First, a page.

On the 5th of February, sixteen Mollier members were able to visit the laboratories of Peutz in Molenhoek, which is located in the most northern part of Limburg. When we arrived, Peutz had prepared a very nice lunch for us. After the lunch we were introduced to the company.
Casper Esmeijer, the director of Peutz, started the presentation by welcoming us and he explained a little bit about what Peutz does. Tim Weekenstroo continued the presentation and showed us some interesting projects they were working on, like the new railroad bridge across the A1, were they advised in the acoustical optimization of the bridge. Manon Derks, old treasurer and commissioner education of the 18th board of Mollier, talked about her daily activities at Peutz. Manon started working at Peutz just before our company visit of last year, and now works at Peutz for almost a year.
After the presentations, we were divided in two groups. One group was guided by Tim and the other group by Manon. We saw the rooms for acoustical measurements, were sound experiments are conducted. One of the rooms was an anechoic chamber, which means there is almost no reflection of sound. This was quite a strange experience. We also visited a storage room of enormous 1:10 scale models of some imposing theaters. These were used for acoustical experiments. We were also able to see the climate rooms, were experiments are conducted under extremely precise conditions.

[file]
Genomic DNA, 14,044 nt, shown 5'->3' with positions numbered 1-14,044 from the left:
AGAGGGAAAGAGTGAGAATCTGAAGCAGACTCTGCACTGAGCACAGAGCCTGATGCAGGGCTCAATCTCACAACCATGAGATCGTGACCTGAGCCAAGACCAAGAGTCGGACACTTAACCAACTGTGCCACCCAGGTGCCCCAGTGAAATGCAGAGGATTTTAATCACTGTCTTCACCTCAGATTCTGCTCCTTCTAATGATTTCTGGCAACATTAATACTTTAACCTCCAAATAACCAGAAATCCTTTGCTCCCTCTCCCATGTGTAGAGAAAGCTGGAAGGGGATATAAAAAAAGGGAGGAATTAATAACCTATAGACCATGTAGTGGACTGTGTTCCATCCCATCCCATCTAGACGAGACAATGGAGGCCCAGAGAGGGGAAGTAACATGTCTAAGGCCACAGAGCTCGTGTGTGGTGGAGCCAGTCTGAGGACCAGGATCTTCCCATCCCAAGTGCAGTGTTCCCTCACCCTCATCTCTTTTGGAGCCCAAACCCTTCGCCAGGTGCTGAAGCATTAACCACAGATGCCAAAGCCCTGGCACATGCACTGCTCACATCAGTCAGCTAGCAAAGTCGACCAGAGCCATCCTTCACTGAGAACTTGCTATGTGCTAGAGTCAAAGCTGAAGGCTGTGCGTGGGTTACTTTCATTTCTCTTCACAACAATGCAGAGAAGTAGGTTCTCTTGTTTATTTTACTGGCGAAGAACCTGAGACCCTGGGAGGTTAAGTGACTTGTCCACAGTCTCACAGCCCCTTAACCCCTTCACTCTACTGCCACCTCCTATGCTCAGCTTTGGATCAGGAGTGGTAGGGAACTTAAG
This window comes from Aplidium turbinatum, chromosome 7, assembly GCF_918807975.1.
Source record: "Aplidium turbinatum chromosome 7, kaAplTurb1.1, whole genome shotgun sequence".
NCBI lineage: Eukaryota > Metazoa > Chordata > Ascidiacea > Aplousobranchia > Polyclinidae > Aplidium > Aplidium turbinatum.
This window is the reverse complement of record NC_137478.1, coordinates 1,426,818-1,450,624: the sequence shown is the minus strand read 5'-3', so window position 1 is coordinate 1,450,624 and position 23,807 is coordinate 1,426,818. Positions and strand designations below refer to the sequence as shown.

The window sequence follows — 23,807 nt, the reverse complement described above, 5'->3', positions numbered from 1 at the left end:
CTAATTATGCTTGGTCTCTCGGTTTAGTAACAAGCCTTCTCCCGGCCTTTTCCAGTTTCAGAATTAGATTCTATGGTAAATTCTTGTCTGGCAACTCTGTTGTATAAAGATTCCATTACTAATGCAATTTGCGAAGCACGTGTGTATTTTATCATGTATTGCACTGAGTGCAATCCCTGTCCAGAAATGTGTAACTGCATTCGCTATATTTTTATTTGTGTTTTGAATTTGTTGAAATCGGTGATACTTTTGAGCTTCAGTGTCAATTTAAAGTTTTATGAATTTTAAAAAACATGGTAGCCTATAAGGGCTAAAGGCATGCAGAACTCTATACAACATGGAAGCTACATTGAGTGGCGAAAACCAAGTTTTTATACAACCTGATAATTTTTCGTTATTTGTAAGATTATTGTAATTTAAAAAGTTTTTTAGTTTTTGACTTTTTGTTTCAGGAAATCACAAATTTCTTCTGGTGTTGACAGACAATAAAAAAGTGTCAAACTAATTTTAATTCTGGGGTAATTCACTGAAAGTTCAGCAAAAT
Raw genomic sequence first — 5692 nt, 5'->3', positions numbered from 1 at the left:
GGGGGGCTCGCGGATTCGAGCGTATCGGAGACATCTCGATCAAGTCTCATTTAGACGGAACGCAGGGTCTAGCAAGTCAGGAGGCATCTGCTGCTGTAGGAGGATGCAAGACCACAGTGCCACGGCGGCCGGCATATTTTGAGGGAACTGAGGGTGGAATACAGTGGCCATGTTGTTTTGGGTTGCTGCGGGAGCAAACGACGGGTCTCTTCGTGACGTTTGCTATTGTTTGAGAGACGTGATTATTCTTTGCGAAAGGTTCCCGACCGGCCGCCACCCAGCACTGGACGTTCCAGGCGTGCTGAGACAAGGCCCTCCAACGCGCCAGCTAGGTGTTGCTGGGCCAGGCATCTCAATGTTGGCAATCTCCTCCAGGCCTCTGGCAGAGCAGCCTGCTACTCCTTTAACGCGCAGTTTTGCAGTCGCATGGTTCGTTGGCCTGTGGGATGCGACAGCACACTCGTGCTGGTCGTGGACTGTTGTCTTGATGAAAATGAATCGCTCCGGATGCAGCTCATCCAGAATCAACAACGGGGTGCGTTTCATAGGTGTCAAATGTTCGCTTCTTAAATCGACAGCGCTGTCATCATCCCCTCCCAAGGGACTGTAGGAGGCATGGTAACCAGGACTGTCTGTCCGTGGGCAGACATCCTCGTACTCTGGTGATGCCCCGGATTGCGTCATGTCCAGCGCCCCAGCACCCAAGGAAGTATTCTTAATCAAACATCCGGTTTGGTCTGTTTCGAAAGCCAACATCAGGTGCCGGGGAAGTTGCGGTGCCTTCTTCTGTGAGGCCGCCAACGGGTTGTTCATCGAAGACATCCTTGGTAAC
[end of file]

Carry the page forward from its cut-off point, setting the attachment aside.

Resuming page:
We also visited the wind tunnel and even had the possibility to go inside. A lot of us were surprised by the enormous size of the space behind the actual test area. The picture below was taken in front of the fans of the wind tunnel, which shows how large it is.
Unfortunately, we were not able to visit the fire laboratory due to an experiment that was in process. However, we saw some videos of experiments during the presentation so we still had a good idea of what Peutz does in the field of fire safety.
We would like to thank Peutz for making the company visit possible and showing us the interesting facilities they have.